by Magda Makonnen So you decide to start writing poetry. You’ve been writing fiction or non-fiction for some time, but this will be your first time committing to writing verse. Where do you begin? I know crossing-over is no easy task,…
Nonfiction by Cj Hayes
It’s cold outside, blustery and nasty—the way that makes joints ache and allergies flare up. Pollen from the redwoods has been painting parked cars green all week, making a sickly mossy mess when the rain inevitably falls. Even now, my head is plugged with the microscopic drift of a dry afternoon.
I lie a lot. My poems often start with observation—literally writing down what I see and hear—but that’s not always enough. I find that writing poetry allows me to wonder and ask questions, and that’s what I was doing in these two poems [inspired by The Dining Room], a place that was rife with material. I have become much less afraid to invent things for the sake of poetry, but it always starts with some truth.
Her Name is Sarah
When Randy drifted in for dinner with her baby
tangled in the rosary scars of her arms,
pressed against the dust of her breast,
everyone wanted to see. They softened
their eyes, their smiles, the way people do
when they look on a baby sleeping,
a baby who has not cried in two days,
a baby whose eyes ooze a thick glue,
whose lips are latched in a palsied twist.
Nonfiction by Amanda Lee Hickey
1. Take two orange slices and a few sprigs of mint.
2. Squash them together for a few seconds.
3. Add ice.
4. Add one packet of sugar.
5. Add one part Grand Marnier.
6. Another part orange vodka.
My work speaks to the current state of relations between the natural culture and human culture and how they affect each other. In 2007, I read The World Without Us by Alan Weisman, a non-fiction account of how the world would respond if human civilization disappeared tomorrow leaving behind our waste. I began making paintings based on this idea. I envisioned animals making forts and dwellings out of our rubbish.
A story by Devin Walsh Arthur had planned a feast for Hannah’s homecoming and so had splurged at the grocery store. They’d begin with a spread of French cheeses, Spanish salami and gluten-free crackers. He would recommend a sprightly white:…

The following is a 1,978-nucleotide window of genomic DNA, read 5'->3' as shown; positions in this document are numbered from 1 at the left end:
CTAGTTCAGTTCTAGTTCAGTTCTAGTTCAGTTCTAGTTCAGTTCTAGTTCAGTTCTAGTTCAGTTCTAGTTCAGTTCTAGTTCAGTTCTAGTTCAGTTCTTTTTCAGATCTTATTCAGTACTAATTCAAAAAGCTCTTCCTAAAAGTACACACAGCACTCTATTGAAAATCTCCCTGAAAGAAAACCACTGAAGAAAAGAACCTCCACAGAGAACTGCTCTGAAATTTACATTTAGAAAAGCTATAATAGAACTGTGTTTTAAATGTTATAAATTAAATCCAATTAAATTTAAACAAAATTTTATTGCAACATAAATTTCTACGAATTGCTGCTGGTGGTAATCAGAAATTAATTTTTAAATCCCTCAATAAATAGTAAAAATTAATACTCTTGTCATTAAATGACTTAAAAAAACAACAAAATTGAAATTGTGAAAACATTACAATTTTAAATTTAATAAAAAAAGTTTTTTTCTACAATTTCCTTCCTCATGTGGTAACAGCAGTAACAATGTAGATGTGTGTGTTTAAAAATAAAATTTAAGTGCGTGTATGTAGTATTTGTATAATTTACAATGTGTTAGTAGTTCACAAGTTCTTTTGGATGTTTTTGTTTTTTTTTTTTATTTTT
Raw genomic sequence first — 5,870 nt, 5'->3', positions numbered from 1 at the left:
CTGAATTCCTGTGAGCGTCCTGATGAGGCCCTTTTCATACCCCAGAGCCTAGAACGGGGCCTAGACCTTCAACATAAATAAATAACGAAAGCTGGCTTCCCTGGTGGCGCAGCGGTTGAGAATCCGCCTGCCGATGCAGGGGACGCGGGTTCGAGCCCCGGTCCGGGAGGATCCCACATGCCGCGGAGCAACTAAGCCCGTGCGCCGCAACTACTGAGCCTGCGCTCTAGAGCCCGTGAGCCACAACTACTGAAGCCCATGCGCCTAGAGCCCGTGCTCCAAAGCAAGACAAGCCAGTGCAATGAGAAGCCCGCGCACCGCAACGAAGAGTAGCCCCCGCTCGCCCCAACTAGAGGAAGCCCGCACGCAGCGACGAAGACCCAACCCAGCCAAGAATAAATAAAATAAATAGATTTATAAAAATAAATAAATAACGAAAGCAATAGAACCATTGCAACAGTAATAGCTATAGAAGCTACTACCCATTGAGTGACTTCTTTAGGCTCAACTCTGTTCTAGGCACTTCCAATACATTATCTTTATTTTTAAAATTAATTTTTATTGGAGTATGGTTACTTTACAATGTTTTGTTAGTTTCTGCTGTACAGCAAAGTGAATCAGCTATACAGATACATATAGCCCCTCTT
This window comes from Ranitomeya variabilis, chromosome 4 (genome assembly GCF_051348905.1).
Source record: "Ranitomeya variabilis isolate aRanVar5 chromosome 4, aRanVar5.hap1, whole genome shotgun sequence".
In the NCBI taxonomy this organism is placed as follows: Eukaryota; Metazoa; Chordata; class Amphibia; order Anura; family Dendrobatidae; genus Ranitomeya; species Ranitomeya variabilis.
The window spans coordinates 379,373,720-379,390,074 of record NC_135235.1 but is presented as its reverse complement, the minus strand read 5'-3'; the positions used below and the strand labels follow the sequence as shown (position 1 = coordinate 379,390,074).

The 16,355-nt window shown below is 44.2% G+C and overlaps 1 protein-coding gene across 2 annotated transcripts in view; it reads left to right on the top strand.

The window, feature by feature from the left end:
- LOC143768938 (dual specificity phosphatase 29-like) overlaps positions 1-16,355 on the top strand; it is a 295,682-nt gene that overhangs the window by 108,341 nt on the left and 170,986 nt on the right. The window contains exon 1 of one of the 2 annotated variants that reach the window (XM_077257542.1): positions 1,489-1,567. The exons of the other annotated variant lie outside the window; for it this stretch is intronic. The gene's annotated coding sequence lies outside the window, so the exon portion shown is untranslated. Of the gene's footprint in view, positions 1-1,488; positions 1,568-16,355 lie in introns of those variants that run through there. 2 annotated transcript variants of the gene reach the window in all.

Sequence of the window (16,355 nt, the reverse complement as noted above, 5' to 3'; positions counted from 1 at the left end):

I watched my fear of life
tie one end of a long piece
of twine around its neck
and the other end to a roof beam
before it sat down
and went to sleep forever
(poetry by Nahshon Cook)
Nonfiction by Christopher Lowe
All I remember clearly is Super Mario Brothers. Looking back now, I can’t recall who from our family came into town aside from my cousins, Toot and Tonner, who helped us set up the brand new Nintendo. I remember sitting on the hardwood floor – slid as far back from the TV as possible to save our eyes – while relatives and neighbors and friends of the family weaved through the controller cords, talking about my father in hushed voices.
It is coming on the backs of stampeding bison
tearing across Doppler radar
a red flesh wound carved
through the Midwest
a story by Jeremy Garrett
The darkroom reeked of tobacco. Yesterday had been Andrew’s turn to empty the fix trays and banish the glossies to the drying cabinets for the night, so it must have been the ghost of his cigarettes the teacher smelled. Paul didn’t think to reprimand his student. Mingled with the chemical fumes, the tobacco scent took him back to his own nights of afterhours chain-smoking in his art school darkrooms.
by Geoff(rey) Line
Trucks are a rigger’s temple. I am in a temple, a Chevrolet I-don’t-know-what, trying not to nod off to Ozzie Osbourne’s yells fused with metal guitar. “Let me hear you SCREAM like you WANT it.” Leonard, the driller takes one of the four turns on the fifty minute drive—a hasty brake and thrust to accelerate. “Let me hear you YELL like you MEAN it.” I strain my eyelids open. Leonard steers through the sunrise—premature crow’s feet round his Oakleys. In the passenger seat, Nate our goliath derrick hand, holds a coffee mug with a massive calloused hand on his knee. Beside me, Muscles, the other roughneck, rolls down the window he’s used to ash his butts past a slit, and lobs the first of three empty Red Bulls to the deserted Alberta highway. Artificial wind blusters through as Leonard rips 140 K to the site. Oil awaits.